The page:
DB has launched three new strategic Group programs in addition to Zukunft Bahn
Fully automatic driving on rail, autonomous driving on the road and new business models
DB is pushing for further progress in automating its trains
Subways and airport trams have already set examples around the globe for fully automated rail service without any manual steering from a driver's cab. There are already examples of these automated services in Germany. Two lines of the Nuremberg subway have run fully automatically during scheduled operations for nearly ten years. Like other companies that have automated services, DB has to ask itself these key questions: Will automating our trains to a greater degree make them more punctual and reliable? What changes will ensue for existing professions and what new professions will emerge?
DB has launched three pilot projects and has already begun gathering experience. Employees in Technology Management at DB RegioNetz Verkehrs GmbH are working on further developing the Fassi 4.0 driver assistance system, which uses the latest digital technologies to automate train operations. Fassi 4.0 is being tested for the first time at the Erzgebirgsbahn in Saxony.
DB Cargo has already successfully run the first demonstrator of an automated main-line locomotive on a test ring. Progress is also being made in piloting a fully automatic hump locomotive during shunting operations. Hump locomotives move freight cars over the hump at large classification yards.
Digitalization has opened up new possibilities for technical advancements in DB's products and for making the rail system more competitive. Speed is the factor that determines who wins the competition for customers and market share. DB has set out to become a technology leader and to advance and actively help shape rail operations.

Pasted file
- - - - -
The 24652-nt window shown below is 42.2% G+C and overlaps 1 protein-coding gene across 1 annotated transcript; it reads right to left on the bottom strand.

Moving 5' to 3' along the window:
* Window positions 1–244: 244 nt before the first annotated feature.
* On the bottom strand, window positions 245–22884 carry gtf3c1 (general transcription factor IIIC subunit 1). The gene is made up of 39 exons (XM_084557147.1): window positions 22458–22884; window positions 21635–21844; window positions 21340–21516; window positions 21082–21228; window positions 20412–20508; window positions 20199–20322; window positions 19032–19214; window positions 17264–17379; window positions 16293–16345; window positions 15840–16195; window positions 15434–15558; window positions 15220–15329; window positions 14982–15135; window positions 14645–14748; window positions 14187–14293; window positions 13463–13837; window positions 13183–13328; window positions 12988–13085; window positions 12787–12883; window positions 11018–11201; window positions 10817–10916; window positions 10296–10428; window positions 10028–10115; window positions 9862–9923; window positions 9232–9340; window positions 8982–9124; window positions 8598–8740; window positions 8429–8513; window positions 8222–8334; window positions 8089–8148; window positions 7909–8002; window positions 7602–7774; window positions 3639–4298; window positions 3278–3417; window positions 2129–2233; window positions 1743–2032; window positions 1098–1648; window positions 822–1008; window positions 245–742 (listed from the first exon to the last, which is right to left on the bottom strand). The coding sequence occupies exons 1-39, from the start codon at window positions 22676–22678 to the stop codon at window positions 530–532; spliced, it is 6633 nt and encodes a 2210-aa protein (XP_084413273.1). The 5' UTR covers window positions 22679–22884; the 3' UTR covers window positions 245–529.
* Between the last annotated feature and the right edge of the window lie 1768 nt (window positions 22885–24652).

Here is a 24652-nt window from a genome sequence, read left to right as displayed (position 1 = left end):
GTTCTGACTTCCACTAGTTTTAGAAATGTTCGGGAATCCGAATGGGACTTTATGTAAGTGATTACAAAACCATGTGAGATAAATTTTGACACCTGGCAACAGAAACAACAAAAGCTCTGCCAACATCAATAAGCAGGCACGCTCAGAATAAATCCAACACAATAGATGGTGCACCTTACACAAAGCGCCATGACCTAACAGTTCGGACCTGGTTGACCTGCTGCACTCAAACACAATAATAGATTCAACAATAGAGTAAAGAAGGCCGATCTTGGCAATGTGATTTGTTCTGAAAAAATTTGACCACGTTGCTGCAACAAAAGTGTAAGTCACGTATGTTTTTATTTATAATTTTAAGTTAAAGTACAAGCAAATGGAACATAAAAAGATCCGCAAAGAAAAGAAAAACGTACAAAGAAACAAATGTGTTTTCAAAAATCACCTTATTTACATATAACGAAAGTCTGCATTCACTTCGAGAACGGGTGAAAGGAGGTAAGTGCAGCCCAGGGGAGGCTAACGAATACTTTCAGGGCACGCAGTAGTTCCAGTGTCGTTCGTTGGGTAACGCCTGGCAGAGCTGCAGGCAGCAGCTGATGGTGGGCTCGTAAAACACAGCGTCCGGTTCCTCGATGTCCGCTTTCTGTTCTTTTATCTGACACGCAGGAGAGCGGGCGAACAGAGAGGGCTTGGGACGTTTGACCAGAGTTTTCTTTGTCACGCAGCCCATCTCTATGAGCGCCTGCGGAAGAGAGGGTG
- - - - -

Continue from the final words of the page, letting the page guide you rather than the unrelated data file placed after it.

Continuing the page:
DB wants to utilize self-driving vehicles for mobility and logistics
Driverless vehicles will soon be a reality on our roads. Road mobility will become more convenient, customized, efficient and environmentally friendly. Travel time will become productive time, whether you take your own car or opt for carsharing. The logistics industry will benefit from driverless vehicles, too, which will enable greater capacity utilization, automated fleet control and more flexibility on the customer and forwarder side. What's more, roads will be safer since human error is the cause of most accidents today. DB is actively examining how to use autonomous vehicles in the future for its customers in the fields of mobility and logistics. The idea will no longer be to take passengers from one station to another. Instead, autonomous driving will shift the focus to door-to-door mobility for customers. Autonomous cars and buses will create new opportunities to enhance DB's products and services in rural and urban areas and on long-distance routes. In just a few years, autonomous trucks will be able to be grouped into platoons on highways to take advantage of the slipstream to save fuel. The next step could conceivably be trucks that operate without a driver.
DB is establishing the structures for successful implementation
Many industries are in the midst of transformation. Digitalization has even made its way to DB's markets, which has increased competition. Here's an example: long-distance bus services would not have become established so quickly without digital platforms. What's more, business models – from rail operations in Germany to global logistics – are struggling to stay relevant. DB has valuable resources, including access to millions of customers, locations in nearly all of Germany's city centers and a high degree of recognition. Digitalization is creating a variety of new opportunities for putting these resources to use in new business models. The aim is to move away from a risk and silo mentality toward start-ups and internal business ideas. The "New business models" program creates the structural framework and identifies issues.